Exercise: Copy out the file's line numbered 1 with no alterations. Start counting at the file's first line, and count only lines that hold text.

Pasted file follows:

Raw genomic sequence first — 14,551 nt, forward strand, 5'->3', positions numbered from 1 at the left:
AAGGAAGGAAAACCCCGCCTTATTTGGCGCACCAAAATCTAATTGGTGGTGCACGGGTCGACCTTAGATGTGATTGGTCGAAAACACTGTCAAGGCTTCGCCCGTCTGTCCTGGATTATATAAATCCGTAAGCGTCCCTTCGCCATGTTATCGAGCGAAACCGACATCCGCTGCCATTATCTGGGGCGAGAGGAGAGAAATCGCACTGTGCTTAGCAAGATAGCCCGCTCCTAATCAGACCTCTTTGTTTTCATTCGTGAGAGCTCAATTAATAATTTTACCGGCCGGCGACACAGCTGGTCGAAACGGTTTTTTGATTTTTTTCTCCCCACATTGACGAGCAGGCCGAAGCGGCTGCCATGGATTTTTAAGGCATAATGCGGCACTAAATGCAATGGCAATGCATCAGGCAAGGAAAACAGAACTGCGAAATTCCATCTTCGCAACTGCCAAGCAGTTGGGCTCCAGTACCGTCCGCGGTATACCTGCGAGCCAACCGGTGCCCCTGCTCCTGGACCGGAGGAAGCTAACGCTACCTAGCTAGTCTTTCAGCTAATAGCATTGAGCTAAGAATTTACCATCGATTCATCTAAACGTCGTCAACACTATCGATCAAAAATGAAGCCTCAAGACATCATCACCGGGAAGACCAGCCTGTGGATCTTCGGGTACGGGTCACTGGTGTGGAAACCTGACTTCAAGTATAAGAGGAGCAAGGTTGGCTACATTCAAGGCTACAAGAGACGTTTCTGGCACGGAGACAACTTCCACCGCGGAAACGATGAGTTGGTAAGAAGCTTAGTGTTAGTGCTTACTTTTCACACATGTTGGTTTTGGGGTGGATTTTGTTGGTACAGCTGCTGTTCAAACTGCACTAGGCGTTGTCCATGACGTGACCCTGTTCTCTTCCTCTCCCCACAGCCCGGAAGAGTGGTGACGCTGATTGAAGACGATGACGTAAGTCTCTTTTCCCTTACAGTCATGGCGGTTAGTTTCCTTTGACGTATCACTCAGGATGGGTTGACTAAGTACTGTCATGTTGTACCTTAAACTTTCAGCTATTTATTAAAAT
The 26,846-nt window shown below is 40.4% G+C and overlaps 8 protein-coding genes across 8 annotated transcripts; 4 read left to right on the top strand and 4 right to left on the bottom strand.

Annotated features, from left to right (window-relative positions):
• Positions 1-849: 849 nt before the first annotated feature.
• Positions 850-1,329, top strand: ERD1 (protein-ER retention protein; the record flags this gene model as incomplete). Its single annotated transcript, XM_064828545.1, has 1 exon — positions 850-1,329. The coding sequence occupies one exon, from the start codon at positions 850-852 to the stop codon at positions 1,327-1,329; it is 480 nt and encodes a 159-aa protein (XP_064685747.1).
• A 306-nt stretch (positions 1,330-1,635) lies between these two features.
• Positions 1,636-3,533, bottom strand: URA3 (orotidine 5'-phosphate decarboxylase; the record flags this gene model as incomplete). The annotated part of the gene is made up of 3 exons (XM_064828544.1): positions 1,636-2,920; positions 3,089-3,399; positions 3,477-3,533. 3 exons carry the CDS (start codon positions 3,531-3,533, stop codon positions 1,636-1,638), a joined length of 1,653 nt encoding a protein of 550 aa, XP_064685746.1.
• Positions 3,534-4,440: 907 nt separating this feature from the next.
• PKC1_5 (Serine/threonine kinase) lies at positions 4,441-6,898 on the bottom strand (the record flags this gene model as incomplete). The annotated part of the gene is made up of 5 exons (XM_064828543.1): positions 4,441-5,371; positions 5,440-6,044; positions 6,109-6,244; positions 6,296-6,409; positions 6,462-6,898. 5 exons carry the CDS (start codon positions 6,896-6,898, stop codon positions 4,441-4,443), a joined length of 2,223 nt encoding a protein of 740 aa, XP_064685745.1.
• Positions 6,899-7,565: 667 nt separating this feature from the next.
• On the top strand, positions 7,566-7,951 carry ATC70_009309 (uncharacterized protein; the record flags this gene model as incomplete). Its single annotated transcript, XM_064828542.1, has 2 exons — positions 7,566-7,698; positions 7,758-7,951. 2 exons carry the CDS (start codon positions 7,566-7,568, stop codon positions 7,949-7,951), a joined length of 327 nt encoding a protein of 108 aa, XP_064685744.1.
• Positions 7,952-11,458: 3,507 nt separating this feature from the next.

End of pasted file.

Raw genomic sequence first — 14,551 nt, forward strand, 5'->3', positions numbered from 1 at the left: